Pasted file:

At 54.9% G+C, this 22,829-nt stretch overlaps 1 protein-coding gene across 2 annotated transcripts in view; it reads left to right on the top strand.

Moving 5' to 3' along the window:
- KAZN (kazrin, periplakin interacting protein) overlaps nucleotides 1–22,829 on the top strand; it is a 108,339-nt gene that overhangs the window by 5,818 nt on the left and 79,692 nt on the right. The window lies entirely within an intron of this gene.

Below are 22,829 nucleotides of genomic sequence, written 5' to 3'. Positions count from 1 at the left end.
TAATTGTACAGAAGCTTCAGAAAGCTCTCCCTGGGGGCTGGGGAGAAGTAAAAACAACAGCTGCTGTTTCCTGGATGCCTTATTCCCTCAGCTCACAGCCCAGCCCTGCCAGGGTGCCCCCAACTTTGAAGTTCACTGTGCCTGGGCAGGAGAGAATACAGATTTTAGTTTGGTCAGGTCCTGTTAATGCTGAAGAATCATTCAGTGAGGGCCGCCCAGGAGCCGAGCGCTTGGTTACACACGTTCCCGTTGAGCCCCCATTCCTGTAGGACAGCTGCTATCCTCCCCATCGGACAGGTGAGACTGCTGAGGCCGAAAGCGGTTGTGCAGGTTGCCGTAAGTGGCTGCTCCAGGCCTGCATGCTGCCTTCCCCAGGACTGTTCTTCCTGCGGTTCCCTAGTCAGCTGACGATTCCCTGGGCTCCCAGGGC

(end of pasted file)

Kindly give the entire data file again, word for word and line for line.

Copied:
At 54.9% G+C, this 22,829-nt stretch overlaps 1 protein-coding gene across 2 annotated transcripts in view; it reads left to right on the top strand.

Moving 5' to 3' along the window:
- KAZN (kazrin, periplakin interacting protein) overlaps nucleotides 1–22,829 on the top strand; it is a 108,339-nt gene that overhangs the window by 5,818 nt on the left and 79,692 nt on the right. The window lies entirely within an intron of this gene.

Below are 22,829 nucleotides of genomic sequence, written 5' to 3'. Positions count from 1 at the left end.
TAATTGTACAGAAGCTTCAGAAAGCTCTCCCTGGGGGCTGGGGAGAAGTAAAAACAACAGCTGCTGTTTCCTGGATGCCTTATTCCCTCAGCTCACAGCCCAGCCCTGCCAGGGTGCCCCCAACTTTGAAGTTCACTGTGCCTGGGCAGGAGAGAATACAGATTTTAGTTTGGTCAGGTCCTGTTAATGCTGAAGAATCATTCAGTGAGGGCCGCCCAGGAGCCGAGCGCTTGGTTACACACGTTCCCGTTGAGCCCCCATTCCTGTAGGACAGCTGCTATCCTCCCCATCGGACAGGTGAGACTGCTGAGGCCGAAAGCGGTTGTGCAGGTTGCCGTAAGTGGCTGCTCCAGGCCTGCATGCTGCCTTCCCCAGGACTGTTCTTCCTGCGGTTCCCTAGTCAGCTGACGATTCCCTGGGCTCCCAGGGC